“To thine own self be true.” ~William Shakespeare
No one knows the real you but you. Sometimes it is true that we don’t know ourselves. That’s because we’ve lost ourselves, or maybe because we never knew ourselves to begin with.
I grew up a long time ago on a hill on Bentley road in Puyallup, Washington. I was a very quiet, shy, and reserved little girl. Today, I am a forty-two-year-old woman. I am still introverted, but I am learning to be more assertive.
As a co-dependent people pleaser, I grew up with a lot of self-doubt and shame. I didn’t have a sense of self at all. I was like a leaf that the wind blows away, and I needed to be more of a tree with deep roots, grounded and rooted in love.
Growing up, I received a lot of conflicting and negative messages from my family, such as “you are loved but you are flawed.” I was hungry for the approval of others.
I learned not to trust my ability to make a good decision because the people in my life did not validate my view of reality. My brother used to tease me a lot. I tried speaking up about the mistreatment, but my parents didn’t take my complaints seriously.
They did little to address the situation because of their high levels of shame. It just got swept under the rug, and so I got the message that it wouldn’t matter if I spoke up, because those in authority would not protect me.
It took me a long time to see that I could have a different opinion than other people and still be loved and accepted.
When I did make a decision, I got the impression that people are in your life to change your mind, and guilt and shame were good tactics to achieve that.
This has made it extremely difficult for me to make and stick to decisions.
If you think you aren’t qualified to make a good choice then you’re going to be afraid to make any choice.
I have often run around asking multiple people, “What should I do? What should I do?” I invited them to give me input. But then I was angry with them for “telling me what to do.”
What I was really telling myself is that my opinion didn’t matter. I valued other people’s opinions far above my own. I disowned myself. Somewhere in my mind I thought that they must have known better. After all, what in the world could I know? I grew up believing that if you think you know something then you are very proud.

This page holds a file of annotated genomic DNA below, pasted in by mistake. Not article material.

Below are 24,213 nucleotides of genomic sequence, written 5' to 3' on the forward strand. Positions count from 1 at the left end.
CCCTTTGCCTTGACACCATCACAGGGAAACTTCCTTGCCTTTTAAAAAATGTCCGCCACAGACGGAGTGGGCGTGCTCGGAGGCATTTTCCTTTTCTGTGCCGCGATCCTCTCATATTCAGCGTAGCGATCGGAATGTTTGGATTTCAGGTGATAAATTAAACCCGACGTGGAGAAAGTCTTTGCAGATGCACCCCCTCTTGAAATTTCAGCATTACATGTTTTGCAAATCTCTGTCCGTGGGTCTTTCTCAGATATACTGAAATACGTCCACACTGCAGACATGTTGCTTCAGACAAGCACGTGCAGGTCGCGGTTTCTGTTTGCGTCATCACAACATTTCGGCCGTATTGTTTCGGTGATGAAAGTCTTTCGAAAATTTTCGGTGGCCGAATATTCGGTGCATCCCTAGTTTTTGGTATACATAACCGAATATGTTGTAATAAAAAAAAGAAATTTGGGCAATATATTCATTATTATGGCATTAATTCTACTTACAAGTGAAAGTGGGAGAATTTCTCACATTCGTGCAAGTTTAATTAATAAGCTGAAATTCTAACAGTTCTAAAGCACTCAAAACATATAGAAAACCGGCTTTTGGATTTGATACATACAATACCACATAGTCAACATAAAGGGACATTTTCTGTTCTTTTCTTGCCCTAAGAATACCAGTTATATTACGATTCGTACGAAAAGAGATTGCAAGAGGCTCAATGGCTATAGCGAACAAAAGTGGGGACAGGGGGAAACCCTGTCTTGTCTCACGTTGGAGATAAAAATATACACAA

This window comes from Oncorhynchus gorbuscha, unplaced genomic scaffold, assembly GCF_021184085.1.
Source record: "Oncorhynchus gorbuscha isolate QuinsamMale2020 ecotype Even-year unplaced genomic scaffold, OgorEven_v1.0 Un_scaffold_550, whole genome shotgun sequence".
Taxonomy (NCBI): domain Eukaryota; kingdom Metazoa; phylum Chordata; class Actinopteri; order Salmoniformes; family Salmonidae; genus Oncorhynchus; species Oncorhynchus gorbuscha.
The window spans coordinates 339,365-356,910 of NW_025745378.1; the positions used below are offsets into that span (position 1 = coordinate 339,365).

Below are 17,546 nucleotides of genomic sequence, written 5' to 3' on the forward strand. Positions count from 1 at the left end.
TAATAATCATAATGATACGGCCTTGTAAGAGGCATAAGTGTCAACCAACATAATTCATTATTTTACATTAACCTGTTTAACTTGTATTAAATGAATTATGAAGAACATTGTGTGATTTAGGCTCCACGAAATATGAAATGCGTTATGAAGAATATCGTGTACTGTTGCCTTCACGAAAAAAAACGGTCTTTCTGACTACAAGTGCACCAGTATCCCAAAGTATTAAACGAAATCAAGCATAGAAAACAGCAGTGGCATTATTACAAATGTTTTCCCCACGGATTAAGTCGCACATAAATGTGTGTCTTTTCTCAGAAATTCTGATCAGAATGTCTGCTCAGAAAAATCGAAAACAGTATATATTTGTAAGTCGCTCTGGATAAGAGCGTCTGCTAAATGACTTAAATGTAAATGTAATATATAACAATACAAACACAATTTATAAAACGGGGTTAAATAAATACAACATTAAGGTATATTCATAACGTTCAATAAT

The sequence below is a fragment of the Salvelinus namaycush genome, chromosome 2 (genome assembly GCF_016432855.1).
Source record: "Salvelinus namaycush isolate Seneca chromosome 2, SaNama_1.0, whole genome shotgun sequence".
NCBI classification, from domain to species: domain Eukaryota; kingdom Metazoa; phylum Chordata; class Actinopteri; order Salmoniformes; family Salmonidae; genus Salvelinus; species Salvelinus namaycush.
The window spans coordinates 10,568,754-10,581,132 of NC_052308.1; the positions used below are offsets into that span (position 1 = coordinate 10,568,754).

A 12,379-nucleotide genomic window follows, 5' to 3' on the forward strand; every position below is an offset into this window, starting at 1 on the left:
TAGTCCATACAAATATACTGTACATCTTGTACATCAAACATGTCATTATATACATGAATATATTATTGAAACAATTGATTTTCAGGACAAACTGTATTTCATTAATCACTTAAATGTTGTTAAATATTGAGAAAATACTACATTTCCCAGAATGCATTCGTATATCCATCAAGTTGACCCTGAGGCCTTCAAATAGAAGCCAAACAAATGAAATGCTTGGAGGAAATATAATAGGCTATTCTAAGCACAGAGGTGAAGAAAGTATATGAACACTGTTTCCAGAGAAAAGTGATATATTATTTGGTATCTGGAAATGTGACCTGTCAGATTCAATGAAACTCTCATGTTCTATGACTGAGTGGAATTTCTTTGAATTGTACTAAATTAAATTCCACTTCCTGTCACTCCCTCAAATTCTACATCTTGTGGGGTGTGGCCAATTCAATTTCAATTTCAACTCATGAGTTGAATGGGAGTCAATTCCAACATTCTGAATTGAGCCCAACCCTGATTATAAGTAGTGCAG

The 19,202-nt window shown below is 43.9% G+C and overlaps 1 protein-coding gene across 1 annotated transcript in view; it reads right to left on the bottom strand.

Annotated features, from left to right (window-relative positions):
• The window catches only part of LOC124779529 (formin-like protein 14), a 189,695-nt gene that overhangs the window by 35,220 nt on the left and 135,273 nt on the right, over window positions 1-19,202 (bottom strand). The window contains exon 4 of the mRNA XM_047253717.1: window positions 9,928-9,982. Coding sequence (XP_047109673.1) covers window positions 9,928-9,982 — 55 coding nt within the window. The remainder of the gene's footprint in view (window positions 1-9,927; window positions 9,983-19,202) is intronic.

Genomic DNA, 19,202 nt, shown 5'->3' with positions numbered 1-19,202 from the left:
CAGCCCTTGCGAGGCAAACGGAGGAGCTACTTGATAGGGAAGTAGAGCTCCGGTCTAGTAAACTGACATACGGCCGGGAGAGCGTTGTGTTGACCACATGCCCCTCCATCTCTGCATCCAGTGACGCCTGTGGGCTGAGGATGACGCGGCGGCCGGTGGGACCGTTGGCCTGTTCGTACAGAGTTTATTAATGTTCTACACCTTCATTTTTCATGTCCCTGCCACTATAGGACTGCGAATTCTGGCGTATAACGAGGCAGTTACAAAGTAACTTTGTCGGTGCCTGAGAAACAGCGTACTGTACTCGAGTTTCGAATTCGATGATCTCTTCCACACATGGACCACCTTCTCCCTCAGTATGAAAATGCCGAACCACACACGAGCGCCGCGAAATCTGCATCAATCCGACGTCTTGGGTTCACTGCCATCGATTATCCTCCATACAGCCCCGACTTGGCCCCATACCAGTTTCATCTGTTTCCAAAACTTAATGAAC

But there is no shame in speaking from a place of truth.
You do know something and that is not a bad thing. In fact, you probably know more than you think you know. But thinking you don’t know anything keeps you from taking the good advice you would give yourself. And it keeps you dependent on other people.
People seem to lose respect for people who are wishy-washy and can’t make their own decisions. In other words, people who can’t think for themselves are also people who don’t respect themselves because they don’t respect their own opinions.
It takes a lot of courage to stand up and take personal responsibility for your life and actually “own” your decisions.
I have let others play the scapegoat by allowing them to be my decision makers. For example, because of my lack of assertiveness in my marriage, I was handing over my brain and responsibilities to my husband.
I think it was because of fear but also laziness on my part. But no one can really be happy this way. You won’t be happy, and the other people won’t be either when they hear you blame them for your choices.
Ask for advice if you feel you need it, but take it with a grain of salt. In the end, you are the one who needs to live with your decision. The gurus won’t be the one with the consequences of your choice.
Don’t be so afraid of making mistakes. Fear of the choice being “bad” keeps you stuck. Accept that you are human. As far as I know, all humans make mistakes. The only ones that won’t give you grace are the ones that have no grace for themselves. So lighten up a bit.
I know some truths that I need to stop denying and start accepting. That unsettled feeling in my gut is there for a reason.
It’s time for me to stop sweeping things under the rug and start having the courage to speak up. I need to tell myself that I am relevant and my opinions matter, and that by standing my ground I can be a positive force for change, because I have something to say that someone out there may need to hear.
I have come to the conclusion that I need to trust my best judgment, stick to my decision, follow through, and let the cards fall where they may.
I think the important thing to realize is that life has a way of working out. Even if we make the worst possible choice, we still have the freedom to make adjustments.
So let yourself try what feels right for you, and don’t worry about making the “wrong” decision. One of the best things I have learned is that the world is a place to explore, and it will embrace you if you embrace it.
Photo by Alice Popkorn